2. The apparatus of claim 1 characterized as a female connector wherein the initial contacting engagement surfaces are substantially flush with an arcuate longitudinal surface of the housing.
3. The apparatus of claim 1 connected to an electrical device that is slidable in a guide for engagement with a mating connector, wherein a radius of the contact curvature (R) is determined in relation to a length of the electrical device (Ld), a width of the electrical device (Wd), a width of a space defined by the guide (Ws), and a width of the row of contacts (Wr).
4. The apparatus of claim 3 wherein the radius of curvature is defined by:
R = W r 2 cos ( α ) sin ( α ) where α = tan - 1 [ L d W d ] - cos - 1 [ W r L d 2 + W d 2 ] .
5. The apparatus of claim 1 characterized as a male connector wherein the contacts extend laterally from a longitudinal surface of the housing defining the different insertion lengths, and wherein outwardly disposed contacts in the row define insertion lengths that are incrementally shorter in relation to a centrally disposed contact in the row.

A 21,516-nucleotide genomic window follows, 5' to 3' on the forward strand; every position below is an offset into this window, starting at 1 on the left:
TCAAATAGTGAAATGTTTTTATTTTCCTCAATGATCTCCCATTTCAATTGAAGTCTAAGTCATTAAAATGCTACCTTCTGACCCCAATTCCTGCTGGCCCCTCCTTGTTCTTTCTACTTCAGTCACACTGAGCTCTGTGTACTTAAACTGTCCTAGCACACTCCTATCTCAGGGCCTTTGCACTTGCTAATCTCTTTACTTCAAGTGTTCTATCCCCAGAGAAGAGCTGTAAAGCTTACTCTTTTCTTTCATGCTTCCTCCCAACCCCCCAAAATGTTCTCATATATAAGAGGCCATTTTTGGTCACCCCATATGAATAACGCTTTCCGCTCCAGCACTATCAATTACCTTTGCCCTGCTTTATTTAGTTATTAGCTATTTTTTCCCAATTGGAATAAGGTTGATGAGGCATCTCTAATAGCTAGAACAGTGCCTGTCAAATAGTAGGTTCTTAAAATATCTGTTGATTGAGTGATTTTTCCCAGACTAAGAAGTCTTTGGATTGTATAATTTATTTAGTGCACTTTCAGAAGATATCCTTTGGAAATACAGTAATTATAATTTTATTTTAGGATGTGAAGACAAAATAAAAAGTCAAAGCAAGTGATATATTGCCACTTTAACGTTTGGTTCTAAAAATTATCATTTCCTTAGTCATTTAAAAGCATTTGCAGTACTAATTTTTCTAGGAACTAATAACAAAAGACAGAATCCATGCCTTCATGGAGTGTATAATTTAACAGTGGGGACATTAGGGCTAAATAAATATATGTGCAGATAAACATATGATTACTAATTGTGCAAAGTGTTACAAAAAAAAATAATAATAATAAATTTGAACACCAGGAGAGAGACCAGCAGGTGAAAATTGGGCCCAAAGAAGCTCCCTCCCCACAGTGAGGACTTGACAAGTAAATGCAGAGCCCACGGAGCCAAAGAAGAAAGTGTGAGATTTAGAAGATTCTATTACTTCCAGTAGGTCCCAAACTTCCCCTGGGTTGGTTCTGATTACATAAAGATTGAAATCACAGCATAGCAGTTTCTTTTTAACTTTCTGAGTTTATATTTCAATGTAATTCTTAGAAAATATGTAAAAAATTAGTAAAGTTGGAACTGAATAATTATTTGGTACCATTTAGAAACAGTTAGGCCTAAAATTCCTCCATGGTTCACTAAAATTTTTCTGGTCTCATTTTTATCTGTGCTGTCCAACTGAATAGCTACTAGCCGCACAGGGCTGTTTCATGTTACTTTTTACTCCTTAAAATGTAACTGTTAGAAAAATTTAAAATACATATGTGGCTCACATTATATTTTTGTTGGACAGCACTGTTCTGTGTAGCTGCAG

6. The apparatus of claim 5 wherein the longitudinal surface of the housing is linear and the contacts comprise different overall lengths.
7. The apparatus of claim 5 wherein the longitudinal surface of the housing is linear and the contacts comprise a common overall length.
8. The apparatus of claim 5 wherein the longitudinal surface of the housing is curvilinear.
9. A method comprising:
providing an electrical device that is connectable to a receptacle by a connector having a plurality of contacts of incrementally different insertion lengths, distal ends of the plurality of contacts thereby defining a continuous arcuate contact curvature of a constant radius of curvature;
inserting the electrical device into the receptacle to make an initial contacting engagement with only a subset of the plurality of contacts, whereby an initial insertion force producing the initial contacting engagement is distributed simultaneously among two or more adjacent different length contacts making the initial contacting engagement but less than the entire plurality of contacts.